Turns out — it’s easier to start a war than to stop one. At least, so it seems in Pine and Strawberry where buying the water company didn’t drown the divisions that have now complicated the effort to run the water district.
The whole community suffered a blow this week at the last meeting of the Pine Strawberry Water Improvement District where bitter divisions cost the fledgling district vital expertise.
On the face of it, the complicated, bitter, lamentably personalized fight seems to revolve around whether the district should buy Robert Randall and Ray Pugel’s well.
Mutual suspicions, name-calling, conspiracy theories and bitterness have complicated what should have been a straightforward business decision.
So we hope that everyone will now take a breath — and refocus.
It’s not about blame-placing and score-settling and who makes money. It’s about providing the community with the water it needs at the best possible possible cost. So here’s what we would suggest.
First, get two or three independent appraisals of the well from people familiar with Arizona wells. Pugel says it cost him $400,000 to develop and some estimates suggest it would cost another $400,000 to hook it up to the existing system, due to the elevation of the well head. And maybe that’s what it’s worth. Maybe it’s worth even more. That’s why reasonable people hire appraisers before shelling out the cash.
It is obvious that they need as much water as they can get due to the unforeseen circumstances and possible future drought conditions in Pine and Strawberry.
The district must move quickly to hire a qualified manager to run the district. After all, micro-managing by inviting individual board members leads to dissension and dysfunction in any organization.
Additionally, cool it with the conspiracy theories and personal attacks. If the board bases decisions on the facts — then motivations don’t much matter.
For instance, why shouldn’t Ray Pugel try to recoup the cost of his well? Wouldn’t you? Don’t forget, his financial gamble played a key role in freeing the community from the shackles of the building embargo. That doesn’t mean the district ought to pay him more than the well is worth, but it does entitle Pugel to respect and courtesy.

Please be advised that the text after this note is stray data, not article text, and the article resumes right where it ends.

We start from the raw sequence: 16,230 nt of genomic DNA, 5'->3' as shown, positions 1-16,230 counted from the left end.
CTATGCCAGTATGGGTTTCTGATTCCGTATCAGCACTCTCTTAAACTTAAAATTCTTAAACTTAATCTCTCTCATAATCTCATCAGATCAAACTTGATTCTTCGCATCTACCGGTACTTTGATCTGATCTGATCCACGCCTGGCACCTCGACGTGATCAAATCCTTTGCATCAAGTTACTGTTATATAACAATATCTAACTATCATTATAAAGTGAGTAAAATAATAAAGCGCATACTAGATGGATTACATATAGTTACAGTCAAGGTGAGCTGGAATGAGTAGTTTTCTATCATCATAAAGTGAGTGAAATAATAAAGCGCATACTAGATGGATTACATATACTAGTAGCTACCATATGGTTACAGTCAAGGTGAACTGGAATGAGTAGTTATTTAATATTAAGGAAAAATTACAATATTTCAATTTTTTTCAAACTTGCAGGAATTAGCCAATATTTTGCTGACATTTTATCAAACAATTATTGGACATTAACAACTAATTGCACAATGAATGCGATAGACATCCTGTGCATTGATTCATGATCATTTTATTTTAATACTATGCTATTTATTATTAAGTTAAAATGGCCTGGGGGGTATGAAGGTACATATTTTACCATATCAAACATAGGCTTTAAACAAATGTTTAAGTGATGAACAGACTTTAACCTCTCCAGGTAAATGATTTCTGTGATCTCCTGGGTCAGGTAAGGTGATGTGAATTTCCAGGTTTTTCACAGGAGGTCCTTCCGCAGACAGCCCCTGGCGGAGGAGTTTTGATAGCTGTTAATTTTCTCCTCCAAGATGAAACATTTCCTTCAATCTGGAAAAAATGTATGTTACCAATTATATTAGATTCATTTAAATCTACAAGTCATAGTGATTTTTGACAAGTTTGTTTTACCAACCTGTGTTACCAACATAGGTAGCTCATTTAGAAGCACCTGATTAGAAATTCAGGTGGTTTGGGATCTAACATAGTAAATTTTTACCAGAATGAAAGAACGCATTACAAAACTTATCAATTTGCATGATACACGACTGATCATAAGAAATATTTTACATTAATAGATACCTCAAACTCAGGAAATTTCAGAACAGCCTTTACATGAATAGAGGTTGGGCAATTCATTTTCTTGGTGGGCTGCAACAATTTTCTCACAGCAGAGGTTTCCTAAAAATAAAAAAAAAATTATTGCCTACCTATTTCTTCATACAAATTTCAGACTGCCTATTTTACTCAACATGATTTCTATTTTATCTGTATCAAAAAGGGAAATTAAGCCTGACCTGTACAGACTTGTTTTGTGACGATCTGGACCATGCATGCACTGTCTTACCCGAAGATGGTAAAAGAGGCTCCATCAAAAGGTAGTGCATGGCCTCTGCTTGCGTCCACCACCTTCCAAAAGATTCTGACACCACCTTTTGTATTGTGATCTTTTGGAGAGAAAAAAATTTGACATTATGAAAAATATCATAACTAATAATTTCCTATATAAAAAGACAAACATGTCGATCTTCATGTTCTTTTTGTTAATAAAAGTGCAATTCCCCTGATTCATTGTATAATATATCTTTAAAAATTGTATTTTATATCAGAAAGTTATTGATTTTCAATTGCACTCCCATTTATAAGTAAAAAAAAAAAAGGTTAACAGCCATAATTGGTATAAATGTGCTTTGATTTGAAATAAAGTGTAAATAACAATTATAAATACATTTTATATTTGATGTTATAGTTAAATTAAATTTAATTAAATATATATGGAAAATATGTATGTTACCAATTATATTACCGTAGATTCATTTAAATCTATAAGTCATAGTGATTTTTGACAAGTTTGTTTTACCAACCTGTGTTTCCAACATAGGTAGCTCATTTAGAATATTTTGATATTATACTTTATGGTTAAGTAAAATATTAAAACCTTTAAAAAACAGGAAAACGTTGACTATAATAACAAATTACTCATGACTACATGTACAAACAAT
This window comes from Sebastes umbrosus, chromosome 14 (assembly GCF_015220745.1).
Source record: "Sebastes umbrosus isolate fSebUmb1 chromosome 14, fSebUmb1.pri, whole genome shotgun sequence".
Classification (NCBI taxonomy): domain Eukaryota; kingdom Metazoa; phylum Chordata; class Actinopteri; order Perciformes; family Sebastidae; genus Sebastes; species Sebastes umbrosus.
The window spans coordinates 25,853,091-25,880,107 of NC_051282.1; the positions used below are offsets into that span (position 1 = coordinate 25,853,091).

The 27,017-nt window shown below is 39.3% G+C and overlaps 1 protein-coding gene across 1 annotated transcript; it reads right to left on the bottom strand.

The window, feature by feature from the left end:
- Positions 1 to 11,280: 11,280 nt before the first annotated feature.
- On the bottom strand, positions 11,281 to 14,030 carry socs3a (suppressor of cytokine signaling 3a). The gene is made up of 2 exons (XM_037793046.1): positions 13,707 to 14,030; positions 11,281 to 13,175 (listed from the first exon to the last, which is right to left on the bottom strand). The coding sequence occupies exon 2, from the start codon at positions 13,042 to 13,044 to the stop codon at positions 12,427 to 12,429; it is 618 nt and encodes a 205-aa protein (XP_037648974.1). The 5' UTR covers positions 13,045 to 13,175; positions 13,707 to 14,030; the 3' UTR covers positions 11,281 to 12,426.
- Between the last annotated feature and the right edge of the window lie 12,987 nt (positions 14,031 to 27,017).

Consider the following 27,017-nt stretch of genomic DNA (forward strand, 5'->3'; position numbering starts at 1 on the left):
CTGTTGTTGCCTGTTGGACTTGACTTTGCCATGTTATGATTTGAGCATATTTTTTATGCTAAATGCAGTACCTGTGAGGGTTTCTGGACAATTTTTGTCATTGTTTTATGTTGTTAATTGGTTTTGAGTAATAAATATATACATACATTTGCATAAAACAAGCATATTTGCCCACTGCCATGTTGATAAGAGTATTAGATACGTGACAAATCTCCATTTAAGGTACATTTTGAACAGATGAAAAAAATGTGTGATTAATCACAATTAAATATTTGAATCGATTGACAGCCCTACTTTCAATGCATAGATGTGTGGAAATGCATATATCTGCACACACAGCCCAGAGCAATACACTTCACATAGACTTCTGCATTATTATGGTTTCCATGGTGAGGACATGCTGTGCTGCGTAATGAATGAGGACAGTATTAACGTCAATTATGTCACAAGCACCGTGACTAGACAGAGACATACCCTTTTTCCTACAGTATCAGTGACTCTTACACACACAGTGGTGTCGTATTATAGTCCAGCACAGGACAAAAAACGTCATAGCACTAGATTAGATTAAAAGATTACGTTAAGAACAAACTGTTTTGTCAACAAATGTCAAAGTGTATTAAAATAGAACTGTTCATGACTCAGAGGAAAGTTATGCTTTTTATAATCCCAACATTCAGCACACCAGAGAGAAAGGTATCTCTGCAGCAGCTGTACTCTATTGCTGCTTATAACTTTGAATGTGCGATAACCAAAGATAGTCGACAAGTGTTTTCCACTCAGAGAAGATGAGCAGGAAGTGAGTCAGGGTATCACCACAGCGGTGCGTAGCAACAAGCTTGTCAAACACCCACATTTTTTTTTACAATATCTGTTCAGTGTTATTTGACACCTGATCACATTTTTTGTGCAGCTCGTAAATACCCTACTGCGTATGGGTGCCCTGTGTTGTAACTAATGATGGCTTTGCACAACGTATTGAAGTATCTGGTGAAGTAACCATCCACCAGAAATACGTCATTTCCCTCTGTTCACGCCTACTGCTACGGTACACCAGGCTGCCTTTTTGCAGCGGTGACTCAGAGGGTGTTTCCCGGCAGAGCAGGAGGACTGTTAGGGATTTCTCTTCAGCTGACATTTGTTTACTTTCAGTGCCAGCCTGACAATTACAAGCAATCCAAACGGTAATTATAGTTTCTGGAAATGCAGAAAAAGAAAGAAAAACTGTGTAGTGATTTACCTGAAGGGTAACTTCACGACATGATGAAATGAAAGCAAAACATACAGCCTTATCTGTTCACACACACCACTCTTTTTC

All sides need to conquer the impulse to hurl accusations and weave conspiracy theories. No doubt, the various parties involved will look to their own financial interests. That’s why the board must hire objective, professional management and then stick to making policy. That’s why the district should rely on proper appraisals and objective data.
If the board can’t do that, then the hard-won purchase of the water district will prove only a truce instead of the longed-for end to the war.
And if that happens, the whole community loses.
Guard changes as fires still burn
The guard changed Tuesday — and Payson got a new councilor to man the bucket brigade that’s been trying to douse the economic fires that have charred this town’s hopes the past two years.
Former Town Manager Fred Carpenter took his seat, disavowing “radical change” and promising to work for a convention center and a college campus.
Great goals — vital to eliminating the boom-bust reliance on tourists and homebuilders that has cost us so dearly these past two years.
Re-elected Payson Mayor Kenny Evans and Councilors Su Connell and Ed Blair also renewed their oaths of office and promised to continue working for economic recovery.
We congratulate them all and sympathize.
Tough time to run a town. The economy still sucks.
The town faces big challenges in first recovering and then diversifying the economy and growing to its potential, without destroying the small-town charms that drew us all here in the first place.
We will miss Vice Mayor Mike Vogel, who lost narrowly to Carpenter and who contributed so selflessly to the town during his service.
That said, we have high hopes Carpenter will play a vital and constructive role in the next four years. Certainly, the town has rarely had a councilor with such deep expertise. Clearly, he has a commitment to this community and priorities that will provide great benefit to the town.
With any luck, in the next two years we’ll start construction on a college campus, the Blue Ridge pipeline, an expanded event center, a convention center, new industries and a revived housing market.